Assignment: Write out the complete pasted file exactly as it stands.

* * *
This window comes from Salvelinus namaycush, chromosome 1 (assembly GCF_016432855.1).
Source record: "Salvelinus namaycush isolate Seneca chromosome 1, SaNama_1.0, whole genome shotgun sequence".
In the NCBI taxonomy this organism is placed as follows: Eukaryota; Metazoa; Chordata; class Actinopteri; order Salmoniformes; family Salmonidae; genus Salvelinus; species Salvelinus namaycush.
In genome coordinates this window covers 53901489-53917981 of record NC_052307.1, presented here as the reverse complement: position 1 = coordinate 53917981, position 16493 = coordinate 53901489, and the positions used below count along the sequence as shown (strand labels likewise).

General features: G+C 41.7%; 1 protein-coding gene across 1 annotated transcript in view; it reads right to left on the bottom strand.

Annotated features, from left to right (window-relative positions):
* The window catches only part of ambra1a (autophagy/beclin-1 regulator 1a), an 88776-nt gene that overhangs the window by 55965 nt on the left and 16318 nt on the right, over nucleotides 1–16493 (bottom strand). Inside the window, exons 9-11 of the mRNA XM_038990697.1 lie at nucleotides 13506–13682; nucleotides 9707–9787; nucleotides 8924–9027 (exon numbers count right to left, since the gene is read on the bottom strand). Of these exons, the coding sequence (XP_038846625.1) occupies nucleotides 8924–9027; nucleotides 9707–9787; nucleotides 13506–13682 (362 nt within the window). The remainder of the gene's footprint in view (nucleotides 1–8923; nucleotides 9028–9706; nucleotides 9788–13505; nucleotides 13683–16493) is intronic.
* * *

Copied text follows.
This window comes from Salvelinus namaycush, chromosome 1 (assembly GCF_016432855.1).
Source record: "Salvelinus namaycush isolate Seneca chromosome 1, SaNama_1.0, whole genome shotgun sequence".
In the NCBI taxonomy this organism is placed as follows: Eukaryota; Metazoa; Chordata; class Actinopteri; order Salmoniformes; family Salmonidae; genus Salvelinus; species Salvelinus namaycush.
In genome coordinates this window covers 53901489-53917981 of record NC_052307.1, presented here as the reverse complement: position 1 = coordinate 53917981, position 16493 = coordinate 53901489, and the positions used below count along the sequence as shown (strand labels likewise).

General features: G+C 41.7%; 1 protein-coding gene across 1 annotated transcript in view; it reads right to left on the bottom strand.

Annotated features, from left to right (window-relative positions):
* The window catches only part of ambra1a (autophagy/beclin-1 regulator 1a), an 88776-nt gene that overhangs the window by 55965 nt on the left and 16318 nt on the right, over nucleotides 1–16493 (bottom strand). Inside the window, exons 9-11 of the mRNA XM_038990697.1 lie at nucleotides 13506–13682; nucleotides 9707–9787; nucleotides 8924–9027 (exon numbers count right to left, since the gene is read on the bottom strand). Of these exons, the coding sequence (XP_038846625.1) occupies nucleotides 8924–9027; nucleotides 9707–9787; nucleotides 13506–13682 (362 nt within the window). The remainder of the gene's footprint in view (nucleotides 1–8923; nucleotides 9028–9706; nucleotides 9788–13505; nucleotides 13683–16493) is intronic.